Fred Bauer devotes a National Review Online column to the ongoing problems associated with income stagnation in the United States.

This economic stagnation has implications for a whole host of issues important to conservatives. Representative Paul Ryan (R., Wis.) and Senator Tim Scott (R., S.C.) recently announced a January 2016 South Carolina presidential-primary forum on poverty. Talking about poverty is all to the good, and Republicans can and should have real solutions to the issues facing the American poor. However, lower-wage jobs have a role to play in the enterprise of ameliorating poverty. Starter jobs, often with wages at or just above minimum wage, can provide the initial rung on the ladder of economic opportunity. Jobs such as landscaper, waiter, or retail-store clerk can also provide supplementary income and can help both younger people and more mature adults pay their bills while pursuing further education or job training. But declining wages for these starter jobs often make it harder to climb to the next rung.

This economic hollowing out places further strains on our civic fabric. Every extra hour spent working to make ends meet is one fewer that can be spent helping with homework or volunteering at a food kitchen. Of course, work serves as a valuable buttress of civil society, but deteriorating conditions for the average worker — and especially for the low-wage worker — exact both an economic and a civic price. …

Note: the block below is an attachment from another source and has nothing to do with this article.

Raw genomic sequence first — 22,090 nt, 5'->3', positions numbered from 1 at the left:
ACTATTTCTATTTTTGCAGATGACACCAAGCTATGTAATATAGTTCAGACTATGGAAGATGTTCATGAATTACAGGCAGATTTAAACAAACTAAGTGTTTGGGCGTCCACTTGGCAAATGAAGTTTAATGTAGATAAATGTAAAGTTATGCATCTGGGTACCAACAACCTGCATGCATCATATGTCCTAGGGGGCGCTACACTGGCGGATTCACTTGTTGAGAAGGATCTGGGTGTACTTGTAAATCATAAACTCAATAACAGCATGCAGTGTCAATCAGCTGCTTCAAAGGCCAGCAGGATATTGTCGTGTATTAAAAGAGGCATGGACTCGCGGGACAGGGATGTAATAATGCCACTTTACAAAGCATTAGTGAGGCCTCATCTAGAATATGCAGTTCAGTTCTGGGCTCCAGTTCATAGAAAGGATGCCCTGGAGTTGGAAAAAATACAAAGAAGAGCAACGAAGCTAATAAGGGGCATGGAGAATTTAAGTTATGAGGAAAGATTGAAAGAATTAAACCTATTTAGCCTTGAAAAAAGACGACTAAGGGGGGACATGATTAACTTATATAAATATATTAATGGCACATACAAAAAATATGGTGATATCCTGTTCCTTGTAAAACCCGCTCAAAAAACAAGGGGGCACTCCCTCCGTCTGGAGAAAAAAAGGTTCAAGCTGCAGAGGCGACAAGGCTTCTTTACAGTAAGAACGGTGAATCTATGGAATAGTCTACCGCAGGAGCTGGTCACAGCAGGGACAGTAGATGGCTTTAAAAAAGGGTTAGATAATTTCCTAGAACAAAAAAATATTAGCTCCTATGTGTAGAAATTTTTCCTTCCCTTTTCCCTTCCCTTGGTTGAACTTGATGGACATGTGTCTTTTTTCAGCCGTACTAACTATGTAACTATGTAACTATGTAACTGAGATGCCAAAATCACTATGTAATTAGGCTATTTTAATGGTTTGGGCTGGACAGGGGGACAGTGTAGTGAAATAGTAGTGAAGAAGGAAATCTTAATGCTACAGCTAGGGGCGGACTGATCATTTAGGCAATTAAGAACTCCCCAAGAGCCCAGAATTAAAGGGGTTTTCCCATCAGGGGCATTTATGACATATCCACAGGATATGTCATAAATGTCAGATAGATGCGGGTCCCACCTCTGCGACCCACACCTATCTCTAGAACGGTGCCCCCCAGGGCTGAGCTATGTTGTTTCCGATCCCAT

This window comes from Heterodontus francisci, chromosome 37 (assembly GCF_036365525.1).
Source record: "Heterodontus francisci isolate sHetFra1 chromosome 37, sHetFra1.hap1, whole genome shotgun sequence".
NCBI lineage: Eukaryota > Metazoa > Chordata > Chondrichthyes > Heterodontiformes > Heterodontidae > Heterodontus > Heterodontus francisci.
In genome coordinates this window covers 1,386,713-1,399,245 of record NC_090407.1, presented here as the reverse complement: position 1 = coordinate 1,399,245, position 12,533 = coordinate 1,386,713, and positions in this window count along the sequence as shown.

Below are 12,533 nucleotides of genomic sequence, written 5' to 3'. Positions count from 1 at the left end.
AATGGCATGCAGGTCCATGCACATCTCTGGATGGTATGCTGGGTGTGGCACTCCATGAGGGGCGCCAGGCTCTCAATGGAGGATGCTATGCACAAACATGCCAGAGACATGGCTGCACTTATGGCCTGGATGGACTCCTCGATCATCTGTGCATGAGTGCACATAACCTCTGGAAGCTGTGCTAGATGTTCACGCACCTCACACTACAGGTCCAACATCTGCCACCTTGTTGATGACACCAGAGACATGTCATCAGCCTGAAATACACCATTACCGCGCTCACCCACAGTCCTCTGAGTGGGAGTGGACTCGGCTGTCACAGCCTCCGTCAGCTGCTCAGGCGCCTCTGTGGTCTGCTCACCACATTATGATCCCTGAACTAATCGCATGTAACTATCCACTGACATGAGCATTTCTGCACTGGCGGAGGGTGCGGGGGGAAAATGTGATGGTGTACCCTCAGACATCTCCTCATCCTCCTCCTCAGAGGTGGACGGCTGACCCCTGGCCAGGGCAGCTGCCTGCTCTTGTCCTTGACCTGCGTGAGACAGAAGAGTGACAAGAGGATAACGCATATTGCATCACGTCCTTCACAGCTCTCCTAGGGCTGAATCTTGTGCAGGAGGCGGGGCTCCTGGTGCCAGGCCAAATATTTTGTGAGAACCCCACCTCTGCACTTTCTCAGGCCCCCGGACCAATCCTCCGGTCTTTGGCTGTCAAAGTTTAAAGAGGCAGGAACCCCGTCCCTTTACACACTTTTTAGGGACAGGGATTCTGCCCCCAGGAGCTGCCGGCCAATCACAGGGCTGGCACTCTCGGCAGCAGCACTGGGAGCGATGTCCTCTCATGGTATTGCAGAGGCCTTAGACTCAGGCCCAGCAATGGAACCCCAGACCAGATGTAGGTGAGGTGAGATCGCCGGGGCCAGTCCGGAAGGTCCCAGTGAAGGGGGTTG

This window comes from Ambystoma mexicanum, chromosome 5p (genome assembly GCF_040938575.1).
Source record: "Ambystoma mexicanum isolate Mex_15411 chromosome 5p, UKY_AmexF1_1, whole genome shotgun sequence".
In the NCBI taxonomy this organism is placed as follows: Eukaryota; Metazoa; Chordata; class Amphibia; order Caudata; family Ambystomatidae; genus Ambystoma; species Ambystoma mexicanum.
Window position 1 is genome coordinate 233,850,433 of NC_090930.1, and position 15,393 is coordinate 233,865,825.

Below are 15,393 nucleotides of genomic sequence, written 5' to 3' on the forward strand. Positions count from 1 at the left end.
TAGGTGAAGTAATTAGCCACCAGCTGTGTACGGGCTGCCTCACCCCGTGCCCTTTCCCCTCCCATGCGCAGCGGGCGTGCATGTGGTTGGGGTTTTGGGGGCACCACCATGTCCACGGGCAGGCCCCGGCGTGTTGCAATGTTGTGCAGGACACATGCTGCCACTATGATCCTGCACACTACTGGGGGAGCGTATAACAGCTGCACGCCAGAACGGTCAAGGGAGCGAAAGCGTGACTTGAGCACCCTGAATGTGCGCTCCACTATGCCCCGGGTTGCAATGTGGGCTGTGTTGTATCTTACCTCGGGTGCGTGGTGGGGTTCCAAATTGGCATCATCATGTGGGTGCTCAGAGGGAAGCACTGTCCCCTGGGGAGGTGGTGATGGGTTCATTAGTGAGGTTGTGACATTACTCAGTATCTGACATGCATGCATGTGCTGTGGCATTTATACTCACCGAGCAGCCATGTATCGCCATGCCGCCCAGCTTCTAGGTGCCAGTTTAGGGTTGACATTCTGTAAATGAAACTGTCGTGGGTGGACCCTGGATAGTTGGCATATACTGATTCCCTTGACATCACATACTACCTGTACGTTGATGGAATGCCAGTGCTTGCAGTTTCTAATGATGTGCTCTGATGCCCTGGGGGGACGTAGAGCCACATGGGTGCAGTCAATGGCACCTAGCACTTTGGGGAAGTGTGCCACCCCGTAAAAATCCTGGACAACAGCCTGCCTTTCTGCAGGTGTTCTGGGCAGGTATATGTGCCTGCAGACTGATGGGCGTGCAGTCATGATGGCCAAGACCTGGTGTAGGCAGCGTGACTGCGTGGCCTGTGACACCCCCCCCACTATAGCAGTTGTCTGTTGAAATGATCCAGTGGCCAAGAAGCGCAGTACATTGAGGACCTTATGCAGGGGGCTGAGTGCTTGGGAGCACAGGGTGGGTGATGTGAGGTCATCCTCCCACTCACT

… This economic stagnation has implications for foreign policy, too. Without a resurgence of economic growth, the kind of proactive, vigorous foreign-policy presence desired by many conservatives will likely become less politically and fiscally sustainable. Economic decline lowers tax receipts, which increases the relative cost of military spending, foreign aid, and diplomatic missions. For fiscal hawks, economic stagnation poses a potential threat to the nation’s long-term fiscal solvency.

In the face of these statistics, Republicans need to keep their eye on broad-based economic growth. A pro-opportunity economic policy would not only be a good political message; it would also help reinforce the socio-economic infrastructure needed for a vigorous republic.